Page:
Tuesday's authorisation comes despite repeated US appeals that Israel freeze settlement expansion.
Jewish settlements built on occupied Palestinian land are illegal under international law.
The latest housing plans threatened to raise tensions with the US just days before Prime Minister Ariel Sharon is to travel to New York to address the UN General Assembly.
Sharon is expected to meet US President George Bush and other global leaders during the trip.
The plans also drew swift condemnation from the Palestinians, who claim all of the West Bank for part of a future independent state.
The new construction is planned in Ariel, a sprawling settlement of 18,000 people deep inside the West Bank.
Ariel's mayor, Ron Nachman, said the government recently approved the construction of the 117 housing units in the centre of town, part of a plan frozen in the mid-1990s by late-prime minister Yitzhak Rabin.
Sharon is due to meet Bush and
other world leaders at the UN
The Israeli Defence Ministry and officials in Sharon's office confirmed the project's approval.
Nachman said that the Defence Ministry also had approved preliminary plans for a new 3000-home neighbourhood in the southern part of his settlement.
The project would nearly double the size of Ariel.
Defence Ministry officials confirmed the plan had received initial approval, though actual construction would need further authorisation.
The officials spoke on condition of anonymity under department regulations.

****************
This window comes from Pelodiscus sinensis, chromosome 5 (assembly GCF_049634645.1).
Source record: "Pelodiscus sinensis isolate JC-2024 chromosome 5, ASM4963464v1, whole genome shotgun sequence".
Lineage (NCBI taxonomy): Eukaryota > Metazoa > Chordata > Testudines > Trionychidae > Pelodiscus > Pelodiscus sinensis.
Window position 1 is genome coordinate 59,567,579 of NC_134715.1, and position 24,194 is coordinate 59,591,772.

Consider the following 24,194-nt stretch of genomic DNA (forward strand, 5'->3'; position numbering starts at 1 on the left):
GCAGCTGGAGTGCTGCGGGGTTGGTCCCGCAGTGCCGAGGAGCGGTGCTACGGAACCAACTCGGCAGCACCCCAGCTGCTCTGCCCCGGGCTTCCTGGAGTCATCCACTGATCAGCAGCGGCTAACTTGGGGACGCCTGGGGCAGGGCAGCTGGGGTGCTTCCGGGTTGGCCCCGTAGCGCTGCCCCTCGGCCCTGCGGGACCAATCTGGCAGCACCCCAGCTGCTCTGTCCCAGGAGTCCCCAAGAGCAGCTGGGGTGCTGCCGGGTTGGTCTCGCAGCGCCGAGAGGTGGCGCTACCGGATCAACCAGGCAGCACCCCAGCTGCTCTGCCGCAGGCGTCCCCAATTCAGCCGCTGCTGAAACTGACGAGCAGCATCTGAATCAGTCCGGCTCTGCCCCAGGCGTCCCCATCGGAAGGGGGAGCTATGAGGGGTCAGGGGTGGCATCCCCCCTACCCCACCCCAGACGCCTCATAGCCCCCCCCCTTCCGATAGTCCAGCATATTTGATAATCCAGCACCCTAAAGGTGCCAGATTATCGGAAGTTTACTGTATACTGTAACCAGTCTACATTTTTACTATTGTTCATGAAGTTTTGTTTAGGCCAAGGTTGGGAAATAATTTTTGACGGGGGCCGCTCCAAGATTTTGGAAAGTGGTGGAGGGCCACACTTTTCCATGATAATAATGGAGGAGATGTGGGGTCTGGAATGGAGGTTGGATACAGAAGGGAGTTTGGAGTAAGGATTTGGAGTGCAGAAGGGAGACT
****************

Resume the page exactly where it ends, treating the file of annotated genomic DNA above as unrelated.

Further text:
Strengthen and expand
Israel is in the final stages of withdrawing its troops from the Gaza Strip. But Sharon has repeatedly said he plans to strengthen and expand major West Bank settlement blocs, including Ariel.
Sharon says Israel will maintain these blocs, where the vast majority of the 246,000 West Bank settlers live, under a final peace deal with the Palestinians.
"All the prime ministers have built the settlement blocs, but I built more than all of them," Sharon was quoted as saying by the Israeli daily Yediot Ahronoth. "Settlement continues there and will continue."
The paper said he made the comments in a meeting on Monday with mayors from his ruling Likud Party.
Following the unilateral evacuation of all Gaza's 21 settlements and four small enclaves in the West Bank, Sharon has been trying to shore up support with Likud hardliners.
Sharon is now seeking support
from Likud hardliners
"The decision of the government to approve an additional 3000 housing units is a clear statement that this is the policy of strengthening the settlement blocs," Deputy Defence Minister Zeev Boim, a Likud hardliner, told Israel Radio.
Boim added that after Gaza, there would be no further unilateral pullbacks from territory claimed by the Palestinians.
"Those who think there ... will be a second and third disengagement are mistaken. Not with this government," he said.
Cabinet minister Haim Ramon said he would request clarification about the Ariel construction plans, but cast doubt on whether the vision would ever become a reality.
"To build 3000 housing units means building a new Ariel and this is a mistake because this will cause damage in the international arena," Ramon, a Labour Party member, said.
In a separate development, Israel's Supreme Court asked Sharon on Tuesday to seek a commitment from the Palestinians and the international community to protect empty synagogues in the Gaza Strip after Israel's withdrawal from the area is completed.
Israel's apex court wants Gaza
synagogues to be protected
The ruling added a new complication to the Gaza pullout, which Israel hopes to complete on 15 September.
The Palestinians say they are not responsible for protecting the houses of worship.
Tuesday's court ruling by a special, seven-judge panel came after Israel's chief rabbis ruled that it is forbidden to demolish synagogues.
The country's two chief rabbis are the country's top authorities on religious issues.